To make a response eligible for output caching, it must have a valid expiration/validation policy and public cache visibility. This can be done using either the low-level OutputCache API or the high-level @ OutputCache directive. When output caching is enabled, an output cache entry is created on the first GET request to the page. Subsequent GET or HEAD requests are served from the output cache entry until the cached request expires.
The output cache also supports variations of cached GET or POST name/value pairs.
The output cache respects the expiration and validation policies for pages. If a page is in the output cache and has been marked with an expiration policy that indicates that the page expires 60 minutes from the time it is cached, the page is removed from the output cache after 60 minutes. If another request is received after that time, the page code is executed and the page can be cached again. This type of expiration policy is called absolute expiration - a page is valid until a certain time.
Question 49 :
What is connection pooling and how do you make your application use it?
Opening database connection is a time consuming operation.
Connection pooling increases the performance of the applications by reusing the active database connections instead of create new connection for every request.
Connection pooling Behaviour is controlled by the connection string parameters.
Follwing the the 4 parameters that control most of the connection pooling behaviour.
1. Connect Timeout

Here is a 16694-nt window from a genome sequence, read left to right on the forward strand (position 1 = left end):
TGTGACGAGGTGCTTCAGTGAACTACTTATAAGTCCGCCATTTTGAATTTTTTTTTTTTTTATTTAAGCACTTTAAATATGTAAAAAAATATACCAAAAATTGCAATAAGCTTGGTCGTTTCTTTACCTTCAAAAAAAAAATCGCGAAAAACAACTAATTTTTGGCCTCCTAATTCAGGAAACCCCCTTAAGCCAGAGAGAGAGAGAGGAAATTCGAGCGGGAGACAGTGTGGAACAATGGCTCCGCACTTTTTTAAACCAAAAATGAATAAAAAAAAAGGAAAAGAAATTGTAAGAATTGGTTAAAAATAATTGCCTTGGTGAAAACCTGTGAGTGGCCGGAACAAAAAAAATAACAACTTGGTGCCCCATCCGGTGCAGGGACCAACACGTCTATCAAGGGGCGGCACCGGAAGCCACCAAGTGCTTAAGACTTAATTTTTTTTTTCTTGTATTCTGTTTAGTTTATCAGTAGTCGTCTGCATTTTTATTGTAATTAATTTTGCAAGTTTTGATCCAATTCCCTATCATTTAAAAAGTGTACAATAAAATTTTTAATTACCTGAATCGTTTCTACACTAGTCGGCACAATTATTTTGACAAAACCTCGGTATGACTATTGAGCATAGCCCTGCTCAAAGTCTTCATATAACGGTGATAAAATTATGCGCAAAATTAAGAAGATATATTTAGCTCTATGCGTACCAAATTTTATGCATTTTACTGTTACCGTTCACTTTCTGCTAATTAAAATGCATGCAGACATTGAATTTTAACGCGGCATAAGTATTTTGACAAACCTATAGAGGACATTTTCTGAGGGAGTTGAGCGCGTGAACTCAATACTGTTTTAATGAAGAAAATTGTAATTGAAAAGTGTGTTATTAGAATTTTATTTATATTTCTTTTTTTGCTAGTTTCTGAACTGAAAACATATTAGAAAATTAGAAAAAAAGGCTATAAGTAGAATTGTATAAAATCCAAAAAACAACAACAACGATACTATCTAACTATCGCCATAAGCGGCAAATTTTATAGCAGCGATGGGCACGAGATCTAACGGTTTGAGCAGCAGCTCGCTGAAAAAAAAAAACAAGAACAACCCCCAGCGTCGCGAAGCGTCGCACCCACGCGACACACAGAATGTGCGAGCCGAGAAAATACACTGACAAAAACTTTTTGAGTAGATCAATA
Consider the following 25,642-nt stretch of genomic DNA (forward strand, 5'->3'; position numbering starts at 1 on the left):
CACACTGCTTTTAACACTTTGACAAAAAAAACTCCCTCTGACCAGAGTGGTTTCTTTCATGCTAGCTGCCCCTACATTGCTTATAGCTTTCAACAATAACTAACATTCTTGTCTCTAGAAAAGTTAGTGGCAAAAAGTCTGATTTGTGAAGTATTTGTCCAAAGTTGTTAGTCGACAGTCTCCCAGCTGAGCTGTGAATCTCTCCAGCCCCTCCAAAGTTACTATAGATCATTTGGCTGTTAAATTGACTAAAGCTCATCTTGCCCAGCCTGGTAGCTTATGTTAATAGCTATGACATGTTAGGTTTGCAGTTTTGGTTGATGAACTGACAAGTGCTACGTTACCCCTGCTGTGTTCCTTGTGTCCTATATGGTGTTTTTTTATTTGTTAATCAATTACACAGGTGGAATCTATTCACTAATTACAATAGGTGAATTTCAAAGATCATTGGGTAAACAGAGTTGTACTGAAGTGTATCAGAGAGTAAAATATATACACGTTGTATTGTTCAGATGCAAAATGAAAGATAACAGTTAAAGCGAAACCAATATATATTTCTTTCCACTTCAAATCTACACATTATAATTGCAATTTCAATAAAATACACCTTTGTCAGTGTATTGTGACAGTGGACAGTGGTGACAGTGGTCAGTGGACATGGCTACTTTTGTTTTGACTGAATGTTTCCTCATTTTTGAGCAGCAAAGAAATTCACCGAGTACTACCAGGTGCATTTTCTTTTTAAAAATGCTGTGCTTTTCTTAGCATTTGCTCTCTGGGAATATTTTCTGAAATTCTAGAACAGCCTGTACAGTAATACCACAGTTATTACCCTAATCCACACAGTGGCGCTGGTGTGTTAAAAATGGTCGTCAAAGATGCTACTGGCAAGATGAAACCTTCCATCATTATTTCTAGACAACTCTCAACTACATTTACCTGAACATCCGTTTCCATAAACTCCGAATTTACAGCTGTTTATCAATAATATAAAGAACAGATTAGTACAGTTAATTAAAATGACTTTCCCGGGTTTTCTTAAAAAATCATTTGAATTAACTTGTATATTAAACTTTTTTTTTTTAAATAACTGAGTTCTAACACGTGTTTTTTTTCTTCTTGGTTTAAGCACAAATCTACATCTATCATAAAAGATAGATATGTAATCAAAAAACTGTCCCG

2. Max Pool Size
3. Min Pool Size
Question 50 :
What are different methods of session maintenance in ASP.NET?
Session State Service.
Microsoft SQL Server.
The default location for session state storage is in the ASP.NET process itself.
Session State Service
As an alternative to using in-process storage for session state, ASP.NET provides the ASP.NET State Service. The State Service gives you an out-of-process alternative for storing session state that is not tied quite so closely to ASP. Net's own process.
To use the State Service, you need to edit the sessionState element in your ASP.NET application's web.config file:
You'll also need to start the ASP.NET State Service on the computer that you specified in the stateConnectionString attribute. The .NET Framework installs this service, but by default it's set to manual startup. If you're going to depend on it for storing session state, you'll want to change that to automatic startup by using the Services MMC plug-in in the Administrative Tools group.
If you make these changes, and then repeat the previous set of steps, you'll see slightly different behavior: session state persists even if you recycle the ASP.NET process.